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About the competing plans for a new financial system

A member of the “family” that controls the US, England, Canada, Australia, France and Israel has explained to me the competing plans for a new financial system now being discussed in secret.

One of the plans is the long rumored Amero. The idea is to unite Canadian resources and Mexican cheap labour with the US. This plan has many fatal flaws. First of all it would unilaterally take away Canadian sovereignty without consulting the Canadian people. Many Americans also do not want to compete with Mexicans for jobs flipping hamburgers. Furthermore, this plan calls for trading one US dollar for 10 Amero cents which would be a huge devaluation in disguise. This would devalue the dollar holdings of foreigners and would mean the US reneging on its debts.

A different plan now being pushed by a powerful faction in the committee of 300 is calling for an end to all special financial zones. This would mean the underground financial world (known to us by euphemisms such as private equity or hedge funds) would be united with the public financial world (all those fake numbers issued by corrupt institutions like the IMF and the Fed). This group also wants to finance a Marshal plan for the planet earth which would be great.

This plan has its merits but it would leave the same old war-mongering crooks in control. Furthermore, the world’s Mafias and other shady groups would be put out of business and since they are very dangerous people they are not likely to accept this without being given a new way of earning a living.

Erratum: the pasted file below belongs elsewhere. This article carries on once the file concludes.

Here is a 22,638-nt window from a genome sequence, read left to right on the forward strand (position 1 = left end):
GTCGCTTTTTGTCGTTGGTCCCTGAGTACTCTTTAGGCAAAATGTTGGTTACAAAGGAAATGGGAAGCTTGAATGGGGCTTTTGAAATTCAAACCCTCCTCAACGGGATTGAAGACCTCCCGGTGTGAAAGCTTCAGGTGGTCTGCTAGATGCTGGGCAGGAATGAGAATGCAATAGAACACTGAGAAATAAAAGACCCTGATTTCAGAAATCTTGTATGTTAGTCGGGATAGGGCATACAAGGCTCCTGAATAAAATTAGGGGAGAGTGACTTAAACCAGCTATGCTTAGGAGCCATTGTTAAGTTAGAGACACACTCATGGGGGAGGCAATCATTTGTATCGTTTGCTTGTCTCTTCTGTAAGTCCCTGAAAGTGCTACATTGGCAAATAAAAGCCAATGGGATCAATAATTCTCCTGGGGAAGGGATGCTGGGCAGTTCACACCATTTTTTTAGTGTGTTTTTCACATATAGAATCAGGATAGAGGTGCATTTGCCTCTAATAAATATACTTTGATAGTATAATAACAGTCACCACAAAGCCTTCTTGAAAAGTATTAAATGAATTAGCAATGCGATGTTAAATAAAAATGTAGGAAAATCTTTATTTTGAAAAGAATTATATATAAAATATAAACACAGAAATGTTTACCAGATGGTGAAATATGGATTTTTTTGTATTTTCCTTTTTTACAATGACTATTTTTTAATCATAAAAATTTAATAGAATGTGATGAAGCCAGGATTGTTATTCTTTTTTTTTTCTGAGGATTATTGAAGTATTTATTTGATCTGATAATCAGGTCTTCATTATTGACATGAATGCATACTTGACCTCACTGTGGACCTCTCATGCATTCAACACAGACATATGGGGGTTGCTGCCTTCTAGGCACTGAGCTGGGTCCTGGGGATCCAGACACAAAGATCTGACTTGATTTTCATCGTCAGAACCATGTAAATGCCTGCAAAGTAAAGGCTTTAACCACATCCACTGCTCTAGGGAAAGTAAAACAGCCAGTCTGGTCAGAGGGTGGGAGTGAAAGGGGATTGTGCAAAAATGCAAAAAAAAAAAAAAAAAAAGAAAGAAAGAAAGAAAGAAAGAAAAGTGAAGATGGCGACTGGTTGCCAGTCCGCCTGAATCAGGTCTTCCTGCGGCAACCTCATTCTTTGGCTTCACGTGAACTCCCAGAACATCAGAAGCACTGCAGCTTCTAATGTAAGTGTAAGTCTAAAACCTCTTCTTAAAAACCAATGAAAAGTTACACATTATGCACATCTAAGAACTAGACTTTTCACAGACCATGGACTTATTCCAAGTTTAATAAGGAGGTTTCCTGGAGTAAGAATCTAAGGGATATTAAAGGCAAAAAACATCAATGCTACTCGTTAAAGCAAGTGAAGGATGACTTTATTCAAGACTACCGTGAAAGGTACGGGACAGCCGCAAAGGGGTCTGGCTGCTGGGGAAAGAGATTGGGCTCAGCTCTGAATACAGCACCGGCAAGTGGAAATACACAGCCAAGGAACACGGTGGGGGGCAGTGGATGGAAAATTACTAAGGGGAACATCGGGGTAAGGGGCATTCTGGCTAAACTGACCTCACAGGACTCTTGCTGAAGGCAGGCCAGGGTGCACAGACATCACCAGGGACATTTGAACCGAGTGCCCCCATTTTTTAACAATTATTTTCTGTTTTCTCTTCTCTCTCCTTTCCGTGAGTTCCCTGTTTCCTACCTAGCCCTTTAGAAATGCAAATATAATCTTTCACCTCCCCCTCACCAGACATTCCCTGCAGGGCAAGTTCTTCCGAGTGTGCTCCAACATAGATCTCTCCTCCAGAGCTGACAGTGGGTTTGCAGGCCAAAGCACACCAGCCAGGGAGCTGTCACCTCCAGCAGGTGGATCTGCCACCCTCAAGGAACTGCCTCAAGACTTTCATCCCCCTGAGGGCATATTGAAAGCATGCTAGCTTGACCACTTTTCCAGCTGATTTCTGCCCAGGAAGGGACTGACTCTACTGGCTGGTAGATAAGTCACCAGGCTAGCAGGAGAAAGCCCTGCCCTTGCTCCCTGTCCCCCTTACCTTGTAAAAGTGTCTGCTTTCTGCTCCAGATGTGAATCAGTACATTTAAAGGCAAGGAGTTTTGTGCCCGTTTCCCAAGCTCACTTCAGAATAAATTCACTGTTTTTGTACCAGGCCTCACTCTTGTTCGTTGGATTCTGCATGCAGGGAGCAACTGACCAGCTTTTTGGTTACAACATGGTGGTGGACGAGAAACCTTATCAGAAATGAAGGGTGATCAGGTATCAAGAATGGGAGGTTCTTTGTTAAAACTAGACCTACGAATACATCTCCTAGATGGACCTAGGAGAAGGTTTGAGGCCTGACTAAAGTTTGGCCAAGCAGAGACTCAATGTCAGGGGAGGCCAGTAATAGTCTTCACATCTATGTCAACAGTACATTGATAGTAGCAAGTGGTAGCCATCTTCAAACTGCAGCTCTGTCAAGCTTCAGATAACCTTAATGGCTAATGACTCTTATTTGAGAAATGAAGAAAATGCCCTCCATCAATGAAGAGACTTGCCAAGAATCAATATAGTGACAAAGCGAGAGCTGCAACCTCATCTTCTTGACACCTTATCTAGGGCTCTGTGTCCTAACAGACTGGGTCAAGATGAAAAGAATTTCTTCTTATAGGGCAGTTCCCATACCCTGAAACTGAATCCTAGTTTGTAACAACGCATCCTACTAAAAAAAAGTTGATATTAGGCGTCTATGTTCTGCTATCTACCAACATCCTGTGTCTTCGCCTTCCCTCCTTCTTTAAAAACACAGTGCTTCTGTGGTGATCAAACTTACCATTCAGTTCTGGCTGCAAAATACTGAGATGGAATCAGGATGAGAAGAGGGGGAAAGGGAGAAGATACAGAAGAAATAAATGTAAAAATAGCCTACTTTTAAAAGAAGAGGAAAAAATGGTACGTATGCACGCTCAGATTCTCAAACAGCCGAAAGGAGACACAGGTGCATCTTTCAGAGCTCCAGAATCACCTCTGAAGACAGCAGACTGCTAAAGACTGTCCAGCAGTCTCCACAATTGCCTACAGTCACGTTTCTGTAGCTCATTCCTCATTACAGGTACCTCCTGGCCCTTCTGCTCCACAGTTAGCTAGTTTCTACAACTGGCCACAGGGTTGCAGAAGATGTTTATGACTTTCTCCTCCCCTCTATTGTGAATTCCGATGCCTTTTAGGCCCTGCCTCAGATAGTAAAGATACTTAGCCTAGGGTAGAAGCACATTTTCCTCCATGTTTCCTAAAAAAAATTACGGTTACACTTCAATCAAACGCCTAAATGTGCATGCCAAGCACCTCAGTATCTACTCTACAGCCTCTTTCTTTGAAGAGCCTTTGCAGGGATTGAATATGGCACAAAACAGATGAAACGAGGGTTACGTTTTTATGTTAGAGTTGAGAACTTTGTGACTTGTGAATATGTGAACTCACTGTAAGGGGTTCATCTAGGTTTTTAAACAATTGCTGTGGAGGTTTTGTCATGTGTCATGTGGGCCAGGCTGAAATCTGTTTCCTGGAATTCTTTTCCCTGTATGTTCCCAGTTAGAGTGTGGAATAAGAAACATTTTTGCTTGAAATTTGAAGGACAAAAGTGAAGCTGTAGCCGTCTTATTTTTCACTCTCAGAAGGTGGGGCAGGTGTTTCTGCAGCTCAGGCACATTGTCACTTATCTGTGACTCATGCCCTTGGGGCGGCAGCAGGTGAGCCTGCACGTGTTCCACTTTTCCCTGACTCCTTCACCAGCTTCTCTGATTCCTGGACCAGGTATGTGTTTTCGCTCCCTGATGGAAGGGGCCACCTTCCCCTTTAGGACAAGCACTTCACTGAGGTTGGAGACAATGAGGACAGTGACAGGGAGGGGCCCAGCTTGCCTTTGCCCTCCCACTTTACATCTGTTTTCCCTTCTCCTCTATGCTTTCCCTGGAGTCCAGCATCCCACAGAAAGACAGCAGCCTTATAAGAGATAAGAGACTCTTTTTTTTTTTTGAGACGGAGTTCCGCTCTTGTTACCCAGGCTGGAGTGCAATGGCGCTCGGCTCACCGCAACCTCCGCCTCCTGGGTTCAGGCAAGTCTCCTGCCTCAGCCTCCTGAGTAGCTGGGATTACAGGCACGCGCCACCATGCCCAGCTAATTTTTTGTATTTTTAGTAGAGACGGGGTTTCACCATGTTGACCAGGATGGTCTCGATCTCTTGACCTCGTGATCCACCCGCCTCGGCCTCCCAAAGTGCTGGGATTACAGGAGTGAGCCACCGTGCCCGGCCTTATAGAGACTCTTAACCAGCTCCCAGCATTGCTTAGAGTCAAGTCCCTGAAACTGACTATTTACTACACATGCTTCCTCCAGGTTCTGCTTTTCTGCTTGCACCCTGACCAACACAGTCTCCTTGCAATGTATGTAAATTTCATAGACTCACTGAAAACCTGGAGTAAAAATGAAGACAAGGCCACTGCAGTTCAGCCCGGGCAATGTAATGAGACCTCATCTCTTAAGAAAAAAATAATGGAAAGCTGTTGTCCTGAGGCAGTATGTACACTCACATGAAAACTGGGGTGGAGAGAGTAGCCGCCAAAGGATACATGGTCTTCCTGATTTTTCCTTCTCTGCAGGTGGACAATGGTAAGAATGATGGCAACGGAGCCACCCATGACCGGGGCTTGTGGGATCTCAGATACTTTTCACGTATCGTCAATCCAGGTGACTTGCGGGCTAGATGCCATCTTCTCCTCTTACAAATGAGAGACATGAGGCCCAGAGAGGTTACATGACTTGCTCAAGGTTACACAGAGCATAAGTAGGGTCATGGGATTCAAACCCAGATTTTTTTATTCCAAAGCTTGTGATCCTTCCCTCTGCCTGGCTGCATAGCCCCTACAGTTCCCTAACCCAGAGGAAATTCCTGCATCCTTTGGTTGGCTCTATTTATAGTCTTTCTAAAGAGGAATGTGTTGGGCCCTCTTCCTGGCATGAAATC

A third plan calls for trading dollars and Euros held by foreigners into a new trading currency. This currency would be issued in a manner transparent to all people and countries. The people who have been running the world with their dollar and Euro printing presses are strongly opposed to this plan because it would mean losing power.

If China and Russia and Germany and the Islamic countries went ahead and unilaterally announced a new currency the Satanists who rule the Anglo-French world would either have to go along with the new currency or watch their societies degenerate into chaos and revolution.

In exchange for accepting a new currency, some US and other countries debt could be written off and some exchanged for equity. This would allow those countries to reboot their economies and get their incredibly talented people back to work. This plan also calls for a Marshal plan for the planet aimed at ending poverty, war and environmental destruction within 3 years.
Japan also needs to take back control of the Bank of Japan. Doing this would allow the Japanese to once again invest their own savings in their own country, creating a huge boom.
In any case, as long as the staring match over the financial system continues, the real economy of the world will continue to plunge into dysfunction. Perhaps the Chinese are being too modest.

Crisi economia; Per banche Ue a rischio svalutazione 18mila mld